Marty Buckman Daily Express
For nearly 30 years, local resident Marty Haynes has blazed a trail that has been both a joy and a burden to him. In fact, Thousands is expected to have a bike trail that circles the entire Hills State Park his day.
Over the past 25 years, sometimes with the help of others, sometimes alone, Haynes has completed and maintained 13 miles of trails through the park. For his hard work and dedication he has been recognized by three different magazines. In 1999, “Detours” magazine, which calls itself the “Midwest Exploration Guide,” tells how Haines first pitched the idea to state officials to build a trail around the lake.
When asked how many people he represented, Haynes answered them 100. The truth was he was the only one.
With approval to build the trail, Haynes did his best to recruit others to the project. , fighting Beaver’s army who have other plans in the area.
“I called newspapers, radio stations and television stations and said I would do it,” Haynes said in the article. “I had the tools and everything ready and thought. I don’t know where to put everyone.”
Only two volunteers showed up to help him that first day. He called the Boy Scouts, the Truman State Student Organization, and lawbreakers in need of community service time, but recruiting helpers was nearly impossible.
However, Haynes took responsibility for the project, built the trail with his own hands, and appreciated the few people who volunteered to join him. I found a consistent volunteer named Rob Stilley, a college student. Haynes, who dreamed of building a trail around the lake, settled on his thirteen miles (13 miles) which he created and later gave the rest of the trail to a more well-funded entity.
According to the Detour article, after many setbacks and battles with state officials, the trail opened in July 1998, and Thousand Hills State Park gave Haines 1,000 hours of personal volunteer work to open the trail. Awarded the Community Service Award in recognition of its construction.
In the spring of 2000, Missouri Resources Magazine, published by the Missouri Department of Natural Resources, wrote about Haynes in the magazine’s “Resource Honor Roll” section.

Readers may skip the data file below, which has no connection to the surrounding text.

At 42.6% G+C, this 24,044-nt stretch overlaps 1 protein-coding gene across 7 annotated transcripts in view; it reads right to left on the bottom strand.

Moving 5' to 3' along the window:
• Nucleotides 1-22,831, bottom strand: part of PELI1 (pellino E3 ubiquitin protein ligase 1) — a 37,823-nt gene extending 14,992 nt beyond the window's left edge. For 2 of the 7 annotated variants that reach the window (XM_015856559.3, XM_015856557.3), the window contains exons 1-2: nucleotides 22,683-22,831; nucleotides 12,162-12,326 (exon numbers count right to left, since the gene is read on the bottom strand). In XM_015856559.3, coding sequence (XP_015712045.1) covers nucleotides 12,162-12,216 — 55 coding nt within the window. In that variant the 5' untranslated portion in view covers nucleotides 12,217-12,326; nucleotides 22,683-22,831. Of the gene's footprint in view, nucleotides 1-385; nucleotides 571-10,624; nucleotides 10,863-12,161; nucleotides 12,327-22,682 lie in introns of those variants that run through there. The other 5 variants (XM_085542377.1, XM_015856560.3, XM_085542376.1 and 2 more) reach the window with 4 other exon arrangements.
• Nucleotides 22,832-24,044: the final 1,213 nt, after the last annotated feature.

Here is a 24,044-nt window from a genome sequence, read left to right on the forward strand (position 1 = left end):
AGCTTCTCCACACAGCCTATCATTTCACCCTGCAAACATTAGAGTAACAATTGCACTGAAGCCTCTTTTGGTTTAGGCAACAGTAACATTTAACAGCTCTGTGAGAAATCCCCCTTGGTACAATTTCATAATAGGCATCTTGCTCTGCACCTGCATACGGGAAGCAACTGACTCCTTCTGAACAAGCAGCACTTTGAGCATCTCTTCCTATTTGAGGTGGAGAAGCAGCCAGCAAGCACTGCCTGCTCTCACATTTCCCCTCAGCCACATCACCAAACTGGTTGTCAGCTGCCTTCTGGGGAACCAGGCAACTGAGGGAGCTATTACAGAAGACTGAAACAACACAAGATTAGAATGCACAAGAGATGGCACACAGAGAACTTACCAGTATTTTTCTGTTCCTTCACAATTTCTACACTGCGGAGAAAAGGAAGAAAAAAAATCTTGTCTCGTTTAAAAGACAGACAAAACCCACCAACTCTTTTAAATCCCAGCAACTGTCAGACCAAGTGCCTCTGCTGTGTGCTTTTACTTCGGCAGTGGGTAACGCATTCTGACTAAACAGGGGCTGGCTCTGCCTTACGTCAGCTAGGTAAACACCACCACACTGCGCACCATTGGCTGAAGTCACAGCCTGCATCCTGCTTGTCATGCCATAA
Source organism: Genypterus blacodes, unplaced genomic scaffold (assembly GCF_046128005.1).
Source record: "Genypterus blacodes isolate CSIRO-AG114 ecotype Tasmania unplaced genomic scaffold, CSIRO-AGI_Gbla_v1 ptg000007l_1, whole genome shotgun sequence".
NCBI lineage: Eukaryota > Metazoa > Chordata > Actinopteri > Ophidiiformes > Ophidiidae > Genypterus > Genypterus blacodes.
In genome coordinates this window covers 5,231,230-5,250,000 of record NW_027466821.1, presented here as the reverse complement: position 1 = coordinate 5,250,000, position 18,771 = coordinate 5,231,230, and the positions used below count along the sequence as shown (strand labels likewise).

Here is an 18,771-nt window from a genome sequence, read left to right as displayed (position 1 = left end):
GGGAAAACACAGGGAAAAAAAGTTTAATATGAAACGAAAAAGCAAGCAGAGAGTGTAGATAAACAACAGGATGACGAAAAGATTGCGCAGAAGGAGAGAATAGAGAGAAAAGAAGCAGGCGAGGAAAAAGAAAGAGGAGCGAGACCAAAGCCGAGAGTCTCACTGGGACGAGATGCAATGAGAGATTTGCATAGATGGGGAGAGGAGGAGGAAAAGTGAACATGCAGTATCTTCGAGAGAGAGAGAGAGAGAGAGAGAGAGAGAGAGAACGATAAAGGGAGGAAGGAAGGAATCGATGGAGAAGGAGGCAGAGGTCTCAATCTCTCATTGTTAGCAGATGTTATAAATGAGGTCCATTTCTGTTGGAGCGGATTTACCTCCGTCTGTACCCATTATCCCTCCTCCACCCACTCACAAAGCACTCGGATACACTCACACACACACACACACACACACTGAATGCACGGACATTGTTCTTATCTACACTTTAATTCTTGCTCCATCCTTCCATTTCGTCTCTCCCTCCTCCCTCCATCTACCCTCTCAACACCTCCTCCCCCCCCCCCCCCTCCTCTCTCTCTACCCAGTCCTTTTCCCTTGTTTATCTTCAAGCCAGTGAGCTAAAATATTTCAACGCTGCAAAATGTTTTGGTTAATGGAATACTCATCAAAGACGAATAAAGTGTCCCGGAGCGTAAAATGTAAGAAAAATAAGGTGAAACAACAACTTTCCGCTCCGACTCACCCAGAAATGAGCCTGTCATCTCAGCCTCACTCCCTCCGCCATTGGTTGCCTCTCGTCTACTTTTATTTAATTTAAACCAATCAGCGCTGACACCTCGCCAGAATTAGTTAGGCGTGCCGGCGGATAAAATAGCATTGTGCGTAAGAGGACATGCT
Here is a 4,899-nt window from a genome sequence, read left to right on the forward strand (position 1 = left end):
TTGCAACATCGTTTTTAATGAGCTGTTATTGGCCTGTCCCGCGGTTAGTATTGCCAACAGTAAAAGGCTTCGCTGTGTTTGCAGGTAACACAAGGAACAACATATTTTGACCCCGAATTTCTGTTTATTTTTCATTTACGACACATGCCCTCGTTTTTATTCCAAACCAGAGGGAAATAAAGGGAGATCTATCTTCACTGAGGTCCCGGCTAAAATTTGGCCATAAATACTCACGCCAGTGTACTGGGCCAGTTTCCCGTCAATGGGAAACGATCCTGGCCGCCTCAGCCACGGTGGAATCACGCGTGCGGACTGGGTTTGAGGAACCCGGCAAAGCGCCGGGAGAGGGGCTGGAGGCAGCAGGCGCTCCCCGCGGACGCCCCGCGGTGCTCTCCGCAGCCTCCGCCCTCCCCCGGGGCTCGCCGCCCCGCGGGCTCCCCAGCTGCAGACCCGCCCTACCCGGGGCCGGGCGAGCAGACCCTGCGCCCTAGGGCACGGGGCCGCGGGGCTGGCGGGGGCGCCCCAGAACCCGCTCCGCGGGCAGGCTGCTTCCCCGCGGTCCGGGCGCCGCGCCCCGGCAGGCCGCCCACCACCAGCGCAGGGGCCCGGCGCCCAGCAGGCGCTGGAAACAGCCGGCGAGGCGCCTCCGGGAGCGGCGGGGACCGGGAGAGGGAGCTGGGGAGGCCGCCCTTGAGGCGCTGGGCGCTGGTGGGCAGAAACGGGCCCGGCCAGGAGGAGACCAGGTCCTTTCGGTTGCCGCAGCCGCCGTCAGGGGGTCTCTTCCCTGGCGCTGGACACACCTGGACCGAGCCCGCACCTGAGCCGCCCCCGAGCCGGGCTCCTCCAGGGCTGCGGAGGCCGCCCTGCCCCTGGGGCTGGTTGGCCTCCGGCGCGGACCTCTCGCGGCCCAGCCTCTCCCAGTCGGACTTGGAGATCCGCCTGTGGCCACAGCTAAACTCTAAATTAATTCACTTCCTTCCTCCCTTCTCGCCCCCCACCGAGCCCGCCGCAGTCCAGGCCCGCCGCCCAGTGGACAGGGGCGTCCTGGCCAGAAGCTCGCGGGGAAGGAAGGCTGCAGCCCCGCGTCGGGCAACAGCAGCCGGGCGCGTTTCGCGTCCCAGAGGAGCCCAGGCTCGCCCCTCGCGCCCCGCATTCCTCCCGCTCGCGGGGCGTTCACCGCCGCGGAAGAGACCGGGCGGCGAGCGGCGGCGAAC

“Bicyclists can cycle through a portion of Adare County’s Thousand Hills State Park, thanks to Marty Haynes spending thousands of hours developing the 13 miles of trail.” Over the Dam You can access it. “The persistence paid off,” said the magazine. “Two years later, Haynes completed the work and Thousand He Hills State Park bike trails were opened to the public.”
In July 2022, the Adare County Historian, the quarterly magazine of the Adare County Historical Society, dedicated an entire issue to celebrating the 70th anniversary of Forest Lake and Thousand Hills State Park. In a six-page spread titled, “Thanks to Marty Haynes, Ride the Mountain Trails of Thousand Hills State Park,” Society member and author Pam Silvera explores the trail’s history and Haynes’ dreams. We documented the behind-the-scenes efforts to make it happen. Bike path in the forest. The story is accompanied by 20 photographs of him, documenting the long hours Haynes spent clearing brush and stumps from the mountain to provide a safe playground for his bike enthusiasts from across the state and beyond. doing.
“Marty’s plan for the 13-mile trail was to start at the trailhead just past the entrance to the park and connect to the other end of the trail ending at the Rainbow Basin Bridge.” His confrontation with city officials to grant access. “To quote Marty,” Silvera wrote: Kirksville Daily Express, It was behind City Hall! I told them about my problem that the city wouldn’t let me cross. The newspaper lady ran a story on the front page the next day with the headline “Trail Blazer Needs Help.”
According to the article, Haynes was summoned to the floodway the next day by city officials (just Haynes, not the newspaper) who denied Haynes’ request and was told that access would be granted to cross the floodway.
“I asked, ‘When?'” the article states. “He said, ‘Now!’
The magazine continued to report on the hardships and successes Haines endured, and the dedication to the projects he brought to fruition.
Haines continues to work and ride the trail, making it popular not only with mountain bikers, but also with hikers, walkers, and the many tourists who visit the area.
“Thank you, Marty Haynes!” concludes the article.